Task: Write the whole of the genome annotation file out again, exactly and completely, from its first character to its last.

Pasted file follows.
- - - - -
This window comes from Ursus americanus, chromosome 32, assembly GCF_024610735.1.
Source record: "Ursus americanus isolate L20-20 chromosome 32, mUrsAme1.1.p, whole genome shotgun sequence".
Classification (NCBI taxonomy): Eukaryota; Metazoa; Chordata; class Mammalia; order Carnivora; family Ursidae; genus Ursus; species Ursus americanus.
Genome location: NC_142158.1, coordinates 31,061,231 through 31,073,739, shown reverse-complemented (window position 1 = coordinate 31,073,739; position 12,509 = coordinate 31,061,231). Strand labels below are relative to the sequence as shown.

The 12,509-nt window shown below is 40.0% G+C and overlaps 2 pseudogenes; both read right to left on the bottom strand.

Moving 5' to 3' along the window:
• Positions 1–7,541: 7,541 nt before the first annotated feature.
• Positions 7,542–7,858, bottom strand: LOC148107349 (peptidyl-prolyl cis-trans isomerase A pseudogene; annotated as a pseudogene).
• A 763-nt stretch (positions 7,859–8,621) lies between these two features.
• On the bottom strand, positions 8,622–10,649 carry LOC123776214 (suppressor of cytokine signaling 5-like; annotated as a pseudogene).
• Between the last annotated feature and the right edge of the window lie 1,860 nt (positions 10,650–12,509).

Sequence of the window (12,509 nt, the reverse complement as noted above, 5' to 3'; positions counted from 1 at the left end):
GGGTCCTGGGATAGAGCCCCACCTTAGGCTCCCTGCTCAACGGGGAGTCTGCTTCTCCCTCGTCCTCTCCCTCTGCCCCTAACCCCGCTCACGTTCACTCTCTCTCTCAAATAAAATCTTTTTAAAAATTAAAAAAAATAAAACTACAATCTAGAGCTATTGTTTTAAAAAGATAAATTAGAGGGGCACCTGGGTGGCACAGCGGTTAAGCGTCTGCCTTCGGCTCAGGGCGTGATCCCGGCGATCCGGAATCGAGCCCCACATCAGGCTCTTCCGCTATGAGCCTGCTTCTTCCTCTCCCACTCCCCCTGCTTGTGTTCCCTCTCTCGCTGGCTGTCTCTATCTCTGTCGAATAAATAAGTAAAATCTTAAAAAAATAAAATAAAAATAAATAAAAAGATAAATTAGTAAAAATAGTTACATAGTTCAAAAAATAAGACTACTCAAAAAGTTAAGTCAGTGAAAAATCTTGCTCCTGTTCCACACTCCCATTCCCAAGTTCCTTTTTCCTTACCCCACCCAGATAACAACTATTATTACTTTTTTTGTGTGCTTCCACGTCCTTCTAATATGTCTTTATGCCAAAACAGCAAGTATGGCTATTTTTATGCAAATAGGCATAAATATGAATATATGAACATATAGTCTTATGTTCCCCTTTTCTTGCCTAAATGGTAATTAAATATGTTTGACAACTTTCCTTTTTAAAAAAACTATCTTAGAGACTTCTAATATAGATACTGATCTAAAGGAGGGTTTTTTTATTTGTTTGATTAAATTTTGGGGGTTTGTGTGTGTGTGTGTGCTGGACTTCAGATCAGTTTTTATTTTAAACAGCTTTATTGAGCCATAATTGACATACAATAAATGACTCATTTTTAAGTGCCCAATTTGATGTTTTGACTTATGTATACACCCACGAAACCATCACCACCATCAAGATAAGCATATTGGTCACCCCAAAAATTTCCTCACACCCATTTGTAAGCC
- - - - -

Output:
This window comes from Ursus americanus, chromosome 32, assembly GCF_024610735.1.
Source record: "Ursus americanus isolate L20-20 chromosome 32, mUrsAme1.1.p, whole genome shotgun sequence".
Classification (NCBI taxonomy): Eukaryota; Metazoa; Chordata; class Mammalia; order Carnivora; family Ursidae; genus Ursus; species Ursus americanus.
Genome location: NC_142158.1, coordinates 31,061,231 through 31,073,739, shown reverse-complemented (window position 1 = coordinate 31,073,739; position 12,509 = coordinate 31,061,231). Strand labels below are relative to the sequence as shown.

The 12,509-nt window shown below is 40.0% G+C and overlaps 2 pseudogenes; both read right to left on the bottom strand.

Moving 5' to 3' along the window:
• Positions 1–7,541: 7,541 nt before the first annotated feature.
• Positions 7,542–7,858, bottom strand: LOC148107349 (peptidyl-prolyl cis-trans isomerase A pseudogene; annotated as a pseudogene).
• A 763-nt stretch (positions 7,859–8,621) lies between these two features.
• On the bottom strand, positions 8,622–10,649 carry LOC123776214 (suppressor of cytokine signaling 5-like; annotated as a pseudogene).
• Between the last annotated feature and the right edge of the window lie 1,860 nt (positions 10,650–12,509).

Sequence of the window (12,509 nt, the reverse complement as noted above, 5' to 3'; positions counted from 1 at the left end):
GGGTCCTGGGATAGAGCCCCACCTTAGGCTCCCTGCTCAACGGGGAGTCTGCTTCTCCCTCGTCCTCTCCCTCTGCCCCTAACCCCGCTCACGTTCACTCTCTCTCTCAAATAAAATCTTTTTAAAAATTAAAAAAAATAAAACTACAATCTAGAGCTATTGTTTTAAAAAGATAAATTAGAGGGGCACCTGGGTGGCACAGCGGTTAAGCGTCTGCCTTCGGCTCAGGGCGTGATCCCGGCGATCCGGAATCGAGCCCCACATCAGGCTCTTCCGCTATGAGCCTGCTTCTTCCTCTCCCACTCCCCCTGCTTGTGTTCCCTCTCTCGCTGGCTGTCTCTATCTCTGTCGAATAAATAAGTAAAATCTTAAAAAAATAAAATAAAAATAAATAAAAAGATAAATTAGTAAAAATAGTTACATAGTTCAAAAAATAAGACTACTCAAAAAGTTAAGTCAGTGAAAAATCTTGCTCCTGTTCCACACTCCCATTCCCAAGTTCCTTTTTCCTTACCCCACCCAGATAACAACTATTATTACTTTTTTTGTGTGCTTCCACGTCCTTCTAATATGTCTTTATGCCAAAACAGCAAGTATGGCTATTTTTATGCAAATAGGCATAAATATGAATATATGAACATATAGTCTTATGTTCCCCTTTTCTTGCCTAAATGGTAATTAAATATGTTTGACAACTTTCCTTTTTAAAAAAACTATCTTAGAGACTTCTAATATAGATACTGATCTAAAGGAGGGTTTTTTTATTTGTTTGATTAAATTTTGGGGGTTTGTGTGTGTGTGTGTGCTGGACTTCAGATCAGTTTTTATTTTAAACAGCTTTATTGAGCCATAATTGACATACAATAAATGACTCATTTTTAAGTGCCCAATTTGATGTTTTGACTTATGTATACACCCACGAAACCATCACCACCATCAAGATAAGCATATTGGTCACCCCAAAAATTTCCTCACACCCATTTGTAAGCC